How to scale AI in your organization


AI is no longer exclusive to digital native companies like Amazon, Netflix or Uber. Dow Chemical Company recently used machine learning to accelerate the R&D process for polyurethane formulations by 200,000x – from 2-3 months to just 30 seconds. And Dow is not alone. A recent index from Deloitte shows how companies across industries are operationalizing AI to increase business value. Unsurprisingly, Gartner predicts that more than 75% of organizations will transition from testing AI technologies to operationalizing them by the end of 2024 — which is where the real challenges begin.

AI is most valuable when operationalized at scale. For business leaders looking to maximize business value using AI, scale refers to how deeply and broadly AI is integrated into an organization’s core product or service and business processes.

Unfortunately, scaling AI in this sense is not easy. Putting one or two AI models into production is very different from running an entire company or product on AI. And since AI scales, problems can (and often do) scale. For example, a financial company lost $20,000 in 10 minutes because one of its machine learning models started misbehaving. With no view of the core problem — and no way to even identify which of its models malfunctioned — the company had no choice but to pull the plug. All models were rolled back to many previous iterations, which severely degraded performance and wiped out weeks of effort.

Organizations that take AI seriously have begun to adopt a new discipline loosely defined as “MLOps” or Machine Learning Operations. MLOps is committed to establishing best practices and tools to enable rapid, secure and efficient development and operationalization of AI. When implemented properly, MLOps can significantly accelerate the speed to market. Implementing MLOps requires investing time and resources in three key areas: processes, people and tools.

Processes: Standardize how you build and operationalize models.

Building the models and algorithms that power AI is a creative process that requires constant iteration and refinement. Data scientists prepare the data, create functions, train the model, tune the parameters and validate that it works. When the model is ready to be deployed, software engineers and IT operationalize the model, continuously monitoring output and performance to ensure the model works robustly in production. Finally, a governance team must oversee the entire process to ensure that the AI ​​model being built is sound from an ethical and compliance standpoint.

Given the complexity involved, standardization is the first step to make AI scale: a way to build models in a repeatable way and a well-defined process to operationalize them. In this way, creating AI is very similar to manufacturing: the first widget a company creates is always custom made; scaling up production to produce many widgets and then continuously optimizing their design is where a repeatable development and manufacturing process becomes essential. But with AI, many companies struggle with this process.

It’s easy to see why. Custom processes are (by nature) fraught with inefficiency. Yet many organizations fall into the trap of reinventing the wheel every time they operationalize a model. In the case of the financial company discussed above, the lack of a repeatable way to monitor model performance caused expensive and slow-to-fix errors. One-off processes like these can cause major problems once research models are put into production.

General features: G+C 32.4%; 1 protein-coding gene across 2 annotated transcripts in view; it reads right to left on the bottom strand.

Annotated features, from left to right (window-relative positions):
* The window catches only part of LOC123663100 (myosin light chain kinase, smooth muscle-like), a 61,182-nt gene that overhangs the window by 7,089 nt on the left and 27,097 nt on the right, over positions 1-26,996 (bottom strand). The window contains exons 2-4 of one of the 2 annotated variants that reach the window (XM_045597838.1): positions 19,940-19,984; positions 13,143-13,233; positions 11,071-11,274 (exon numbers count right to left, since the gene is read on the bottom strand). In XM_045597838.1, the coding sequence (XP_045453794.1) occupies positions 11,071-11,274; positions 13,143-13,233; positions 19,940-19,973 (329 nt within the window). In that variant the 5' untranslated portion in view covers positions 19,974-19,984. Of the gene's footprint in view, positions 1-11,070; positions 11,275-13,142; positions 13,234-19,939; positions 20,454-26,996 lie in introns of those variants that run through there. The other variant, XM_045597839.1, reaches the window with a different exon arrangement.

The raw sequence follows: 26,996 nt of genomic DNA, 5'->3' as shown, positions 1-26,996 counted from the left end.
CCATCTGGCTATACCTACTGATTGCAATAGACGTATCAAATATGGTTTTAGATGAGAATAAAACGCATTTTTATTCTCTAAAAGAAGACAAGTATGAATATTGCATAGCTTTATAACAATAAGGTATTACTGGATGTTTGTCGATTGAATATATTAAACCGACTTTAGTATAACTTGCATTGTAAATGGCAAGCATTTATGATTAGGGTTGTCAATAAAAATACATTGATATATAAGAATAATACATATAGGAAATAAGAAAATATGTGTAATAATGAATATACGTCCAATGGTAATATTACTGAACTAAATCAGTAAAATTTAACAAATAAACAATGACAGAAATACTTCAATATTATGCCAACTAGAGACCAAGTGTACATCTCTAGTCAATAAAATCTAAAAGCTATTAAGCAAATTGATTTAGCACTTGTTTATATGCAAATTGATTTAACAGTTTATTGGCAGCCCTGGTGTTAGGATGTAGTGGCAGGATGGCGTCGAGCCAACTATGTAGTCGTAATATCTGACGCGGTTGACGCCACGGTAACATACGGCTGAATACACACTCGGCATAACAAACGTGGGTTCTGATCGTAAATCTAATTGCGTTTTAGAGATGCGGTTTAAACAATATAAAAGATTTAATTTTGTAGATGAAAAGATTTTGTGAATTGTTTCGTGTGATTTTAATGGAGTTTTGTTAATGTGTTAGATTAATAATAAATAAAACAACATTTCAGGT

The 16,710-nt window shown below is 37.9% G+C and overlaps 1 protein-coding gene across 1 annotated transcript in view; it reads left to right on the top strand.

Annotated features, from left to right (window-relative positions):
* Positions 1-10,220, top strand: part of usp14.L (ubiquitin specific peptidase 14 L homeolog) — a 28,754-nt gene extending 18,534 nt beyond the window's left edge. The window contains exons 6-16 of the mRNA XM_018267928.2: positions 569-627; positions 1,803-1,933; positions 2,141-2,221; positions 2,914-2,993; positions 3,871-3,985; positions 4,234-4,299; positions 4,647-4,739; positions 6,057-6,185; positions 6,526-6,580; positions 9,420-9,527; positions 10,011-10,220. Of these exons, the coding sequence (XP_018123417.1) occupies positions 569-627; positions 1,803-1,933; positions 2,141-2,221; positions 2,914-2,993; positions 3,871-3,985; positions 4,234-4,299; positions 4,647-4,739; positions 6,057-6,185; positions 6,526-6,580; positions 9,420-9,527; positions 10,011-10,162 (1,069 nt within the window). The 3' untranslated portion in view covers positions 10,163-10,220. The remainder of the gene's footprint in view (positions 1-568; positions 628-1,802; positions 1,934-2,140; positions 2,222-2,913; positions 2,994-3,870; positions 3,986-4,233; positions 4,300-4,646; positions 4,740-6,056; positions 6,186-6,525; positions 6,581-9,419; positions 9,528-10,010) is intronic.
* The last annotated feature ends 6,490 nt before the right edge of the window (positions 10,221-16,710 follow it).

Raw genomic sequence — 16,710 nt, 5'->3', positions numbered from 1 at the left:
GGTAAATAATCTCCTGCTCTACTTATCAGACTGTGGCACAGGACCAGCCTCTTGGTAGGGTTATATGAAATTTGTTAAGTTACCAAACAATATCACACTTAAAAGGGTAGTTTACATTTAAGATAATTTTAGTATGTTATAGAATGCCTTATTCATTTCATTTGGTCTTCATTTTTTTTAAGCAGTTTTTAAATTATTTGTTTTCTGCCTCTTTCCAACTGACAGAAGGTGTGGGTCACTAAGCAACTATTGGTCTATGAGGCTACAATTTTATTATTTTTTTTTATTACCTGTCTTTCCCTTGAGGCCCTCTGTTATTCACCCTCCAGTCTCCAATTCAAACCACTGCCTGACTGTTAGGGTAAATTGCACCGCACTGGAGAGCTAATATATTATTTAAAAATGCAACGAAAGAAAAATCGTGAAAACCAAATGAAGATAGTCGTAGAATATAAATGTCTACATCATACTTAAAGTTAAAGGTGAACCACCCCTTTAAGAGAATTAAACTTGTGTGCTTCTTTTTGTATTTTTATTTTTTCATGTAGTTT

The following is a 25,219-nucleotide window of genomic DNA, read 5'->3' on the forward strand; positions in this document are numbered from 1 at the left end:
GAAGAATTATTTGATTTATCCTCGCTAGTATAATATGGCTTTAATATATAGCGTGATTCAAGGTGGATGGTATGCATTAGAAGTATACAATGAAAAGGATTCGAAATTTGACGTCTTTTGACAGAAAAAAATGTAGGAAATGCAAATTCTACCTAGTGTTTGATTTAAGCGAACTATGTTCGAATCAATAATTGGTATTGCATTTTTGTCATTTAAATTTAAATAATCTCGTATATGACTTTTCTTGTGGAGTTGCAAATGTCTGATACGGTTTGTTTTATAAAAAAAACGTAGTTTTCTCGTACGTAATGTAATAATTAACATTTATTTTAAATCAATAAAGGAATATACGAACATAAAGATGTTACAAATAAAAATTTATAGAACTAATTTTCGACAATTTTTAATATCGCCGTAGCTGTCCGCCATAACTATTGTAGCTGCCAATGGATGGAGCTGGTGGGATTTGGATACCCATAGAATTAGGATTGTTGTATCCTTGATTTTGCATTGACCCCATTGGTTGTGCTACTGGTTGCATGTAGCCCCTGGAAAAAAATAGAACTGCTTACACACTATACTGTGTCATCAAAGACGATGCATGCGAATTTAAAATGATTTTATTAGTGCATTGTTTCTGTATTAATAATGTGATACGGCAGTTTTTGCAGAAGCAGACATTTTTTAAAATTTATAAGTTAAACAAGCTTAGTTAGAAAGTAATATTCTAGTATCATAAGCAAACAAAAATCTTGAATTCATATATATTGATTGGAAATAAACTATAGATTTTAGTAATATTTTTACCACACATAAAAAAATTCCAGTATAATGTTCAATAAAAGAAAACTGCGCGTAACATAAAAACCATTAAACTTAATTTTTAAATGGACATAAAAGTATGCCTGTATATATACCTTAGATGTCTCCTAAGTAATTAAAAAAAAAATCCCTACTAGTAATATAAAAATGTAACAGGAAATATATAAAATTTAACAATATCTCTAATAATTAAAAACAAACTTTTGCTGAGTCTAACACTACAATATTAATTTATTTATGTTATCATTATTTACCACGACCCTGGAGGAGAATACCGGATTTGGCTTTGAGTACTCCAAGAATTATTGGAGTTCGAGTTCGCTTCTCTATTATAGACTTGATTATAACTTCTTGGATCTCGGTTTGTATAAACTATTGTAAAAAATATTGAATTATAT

MLOps’ process standardization piece helps streamline model development, implementation, and refinement, enabling teams to build AI capabilities quickly but responsibly.

To standardize, organizations must collectively define a “recommended” process for AI development and operationalization, and provide tools to support the adoption of that process. For example, the organization can develop a standard set of libraries to validate AI models, encouraging consistent testing and validation. Standardization at transition points in the AI ​​lifecycle (e.g. from data science to IT) is particularly important, as it allows different teams to work independently and focus on their core competencies without worrying about unexpected, disruptive changes.

MLOps tools such as Model Catalogs and Feature Stores can support this standardization.

People: Let teams focus on what they do best.

AI development used to be the responsibility of an AI “data science” team, but building AI at scale cannot be produced by a single team – it requires a variety of unique skills, and very few individuals own them all. For example, a data scientist creates algorithmic models that can accurately and consistently predict behavior, while an ML engineer optimizes, packages and integrates research models into products and continuously monitors their quality. One person will rarely perform both roles well. Compliance, governance and risk require an even clearer set of skills. As AI scales, more and more expertise is needed.

To successfully scale AI, business leaders must build and strengthen specialized, dedicated teams that can focus on high-value strategic priorities that only their team can achieve. Let data scientists do data science; let engineers do the engineering; let IT focus on infrastructure.